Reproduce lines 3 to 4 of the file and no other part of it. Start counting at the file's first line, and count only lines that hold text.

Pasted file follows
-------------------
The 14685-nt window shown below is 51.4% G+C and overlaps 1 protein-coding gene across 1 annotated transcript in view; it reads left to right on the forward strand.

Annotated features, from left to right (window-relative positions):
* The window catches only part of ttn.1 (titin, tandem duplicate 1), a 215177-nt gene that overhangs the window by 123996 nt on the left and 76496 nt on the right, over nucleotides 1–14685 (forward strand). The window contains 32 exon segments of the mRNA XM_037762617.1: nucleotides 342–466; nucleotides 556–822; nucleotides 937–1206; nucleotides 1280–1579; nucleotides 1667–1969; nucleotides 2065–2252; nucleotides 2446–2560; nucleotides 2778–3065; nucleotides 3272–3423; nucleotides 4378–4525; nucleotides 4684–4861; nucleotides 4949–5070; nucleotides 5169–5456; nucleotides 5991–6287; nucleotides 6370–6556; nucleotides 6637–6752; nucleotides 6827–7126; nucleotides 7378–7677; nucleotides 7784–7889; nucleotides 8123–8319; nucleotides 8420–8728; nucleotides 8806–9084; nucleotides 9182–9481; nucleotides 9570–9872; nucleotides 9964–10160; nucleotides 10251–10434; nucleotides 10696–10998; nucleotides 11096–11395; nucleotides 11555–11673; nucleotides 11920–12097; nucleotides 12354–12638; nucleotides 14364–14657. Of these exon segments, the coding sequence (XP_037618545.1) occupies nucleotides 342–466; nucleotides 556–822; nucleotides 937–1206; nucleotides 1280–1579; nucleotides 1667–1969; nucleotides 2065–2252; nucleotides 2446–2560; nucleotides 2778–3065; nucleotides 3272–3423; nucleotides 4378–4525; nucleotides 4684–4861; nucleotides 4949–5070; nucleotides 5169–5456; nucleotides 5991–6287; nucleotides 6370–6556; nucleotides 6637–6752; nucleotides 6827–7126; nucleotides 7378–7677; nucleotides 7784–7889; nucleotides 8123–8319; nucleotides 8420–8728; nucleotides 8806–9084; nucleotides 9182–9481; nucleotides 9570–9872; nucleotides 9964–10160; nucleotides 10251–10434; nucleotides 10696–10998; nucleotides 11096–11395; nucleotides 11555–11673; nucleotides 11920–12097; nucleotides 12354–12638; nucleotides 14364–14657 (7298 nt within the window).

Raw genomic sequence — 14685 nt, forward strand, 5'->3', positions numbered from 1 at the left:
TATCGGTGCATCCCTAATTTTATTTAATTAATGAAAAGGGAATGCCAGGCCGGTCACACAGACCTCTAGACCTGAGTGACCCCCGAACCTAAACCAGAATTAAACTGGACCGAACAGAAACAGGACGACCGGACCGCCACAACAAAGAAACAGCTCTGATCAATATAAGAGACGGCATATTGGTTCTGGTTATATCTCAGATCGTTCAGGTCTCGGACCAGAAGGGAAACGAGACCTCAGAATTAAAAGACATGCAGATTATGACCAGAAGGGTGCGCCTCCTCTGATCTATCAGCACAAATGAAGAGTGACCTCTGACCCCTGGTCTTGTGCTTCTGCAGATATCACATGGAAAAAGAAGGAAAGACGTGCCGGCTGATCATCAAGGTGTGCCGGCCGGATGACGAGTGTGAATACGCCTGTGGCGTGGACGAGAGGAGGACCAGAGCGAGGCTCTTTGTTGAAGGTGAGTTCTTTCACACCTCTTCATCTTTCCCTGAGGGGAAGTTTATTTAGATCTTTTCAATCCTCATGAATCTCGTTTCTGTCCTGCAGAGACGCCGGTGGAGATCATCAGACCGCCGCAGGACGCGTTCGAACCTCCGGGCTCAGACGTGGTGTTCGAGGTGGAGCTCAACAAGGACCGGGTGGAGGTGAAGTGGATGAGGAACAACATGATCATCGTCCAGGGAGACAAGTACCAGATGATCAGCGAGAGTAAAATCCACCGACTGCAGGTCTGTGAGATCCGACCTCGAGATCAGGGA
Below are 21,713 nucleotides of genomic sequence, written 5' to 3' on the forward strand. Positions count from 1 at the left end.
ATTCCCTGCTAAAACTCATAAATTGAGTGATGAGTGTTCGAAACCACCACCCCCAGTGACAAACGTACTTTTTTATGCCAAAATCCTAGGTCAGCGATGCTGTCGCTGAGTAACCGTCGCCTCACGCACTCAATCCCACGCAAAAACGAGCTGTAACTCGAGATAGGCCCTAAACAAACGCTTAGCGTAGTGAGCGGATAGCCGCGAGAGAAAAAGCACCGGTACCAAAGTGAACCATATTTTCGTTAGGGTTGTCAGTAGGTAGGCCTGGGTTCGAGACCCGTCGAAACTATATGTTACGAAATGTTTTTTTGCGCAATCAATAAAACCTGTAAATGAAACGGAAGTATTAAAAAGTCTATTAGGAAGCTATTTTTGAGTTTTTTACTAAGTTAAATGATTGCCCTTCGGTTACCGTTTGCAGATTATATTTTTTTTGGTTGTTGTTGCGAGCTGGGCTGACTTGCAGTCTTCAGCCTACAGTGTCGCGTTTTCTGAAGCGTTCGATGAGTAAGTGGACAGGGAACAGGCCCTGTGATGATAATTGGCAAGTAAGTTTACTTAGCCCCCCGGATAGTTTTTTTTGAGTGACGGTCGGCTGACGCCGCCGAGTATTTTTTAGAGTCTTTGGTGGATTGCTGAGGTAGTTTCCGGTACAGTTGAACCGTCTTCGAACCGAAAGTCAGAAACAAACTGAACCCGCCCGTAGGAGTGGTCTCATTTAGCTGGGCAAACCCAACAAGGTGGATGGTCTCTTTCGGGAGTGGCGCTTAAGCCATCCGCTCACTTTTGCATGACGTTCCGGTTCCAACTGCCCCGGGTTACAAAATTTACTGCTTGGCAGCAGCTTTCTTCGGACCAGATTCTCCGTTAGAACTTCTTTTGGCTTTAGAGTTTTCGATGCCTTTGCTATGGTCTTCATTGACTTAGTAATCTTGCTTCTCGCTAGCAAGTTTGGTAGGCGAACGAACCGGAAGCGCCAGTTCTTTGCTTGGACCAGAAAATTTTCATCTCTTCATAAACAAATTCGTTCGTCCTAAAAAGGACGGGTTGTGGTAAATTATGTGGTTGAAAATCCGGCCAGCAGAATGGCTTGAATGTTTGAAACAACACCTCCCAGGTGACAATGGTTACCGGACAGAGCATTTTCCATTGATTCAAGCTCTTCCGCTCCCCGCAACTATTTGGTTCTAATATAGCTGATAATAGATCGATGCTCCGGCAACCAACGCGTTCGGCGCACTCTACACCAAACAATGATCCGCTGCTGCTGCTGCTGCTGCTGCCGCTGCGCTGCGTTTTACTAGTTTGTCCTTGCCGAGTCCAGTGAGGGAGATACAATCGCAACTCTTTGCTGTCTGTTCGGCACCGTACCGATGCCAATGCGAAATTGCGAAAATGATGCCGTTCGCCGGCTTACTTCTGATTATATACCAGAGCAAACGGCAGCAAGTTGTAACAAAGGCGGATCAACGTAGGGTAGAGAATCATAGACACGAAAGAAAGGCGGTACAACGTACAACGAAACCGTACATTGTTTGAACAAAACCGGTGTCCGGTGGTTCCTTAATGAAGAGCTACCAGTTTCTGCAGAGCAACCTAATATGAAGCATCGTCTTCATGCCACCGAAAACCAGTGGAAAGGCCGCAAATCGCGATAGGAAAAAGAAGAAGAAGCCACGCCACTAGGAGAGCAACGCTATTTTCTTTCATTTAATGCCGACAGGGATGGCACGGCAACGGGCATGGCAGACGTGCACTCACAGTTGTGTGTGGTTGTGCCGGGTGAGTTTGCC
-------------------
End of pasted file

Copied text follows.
* The window catches only part of ttn.1 (titin, tandem duplicate 1), a 215177-nt gene that overhangs the window by 123996 nt on the left and 76496 nt on the right, over nucleotides 1–14685 (forward strand). The window contains 32 exon segments of the mRNA XM_037762617.1: nucleotides 342–466; nucleotides 556–822; nucleotides 937–1206; nucleotides 1280–1579; nucleotides 1667–1969; nucleotides 2065–2252; nucleotides 2446–2560; nucleotides 2778–3065; nucleotides 3272–3423; nucleotides 4378–4525; nucleotides 4684–4861; nucleotides 4949–5070; nucleotides 5169–5456; nucleotides 5991–6287; nucleotides 6370–6556; nucleotides 6637–6752; nucleotides 6827–7126; nucleotides 7378–7677; nucleotides 7784–7889; nucleotides 8123–8319; nucleotides 8420–8728; nucleotides 8806–9084; nucleotides 9182–9481; nucleotides 9570–9872; nucleotides 9964–10160; nucleotides 10251–10434; nucleotides 10696–10998; nucleotides 11096–11395; nucleotides 11555–11673; nucleotides 11920–12097; nucleotides 12354–12638; nucleotides 14364–14657. Of these exon segments, the coding sequence (XP_037618545.1) occupies nucleotides 342–466; nucleotides 556–822; nucleotides 937–1206; nucleotides 1280–1579; nucleotides 1667–1969; nucleotides 2065–2252; nucleotides 2446–2560; nucleotides 2778–3065; nucleotides 3272–3423; nucleotides 4378–4525; nucleotides 4684–4861; nucleotides 4949–5070; nucleotides 5169–5456; nucleotides 5991–6287; nucleotides 6370–6556; nucleotides 6637–6752; nucleotides 6827–7126; nucleotides 7378–7677; nucleotides 7784–7889; nucleotides 8123–8319; nucleotides 8420–8728; nucleotides 8806–9084; nucleotides 9182–9481; nucleotides 9570–9872; nucleotides 9964–10160; nucleotides 10251–10434; nucleotides 10696–10998; nucleotides 11096–11395; nucleotides 11555–11673; nucleotides 11920–12097; nucleotides 12354–12638; nucleotides 14364–14657 (7298 nt within the window).

Raw genomic sequence — 14685 nt, forward strand, 5'->3', positions numbered from 1 at the left: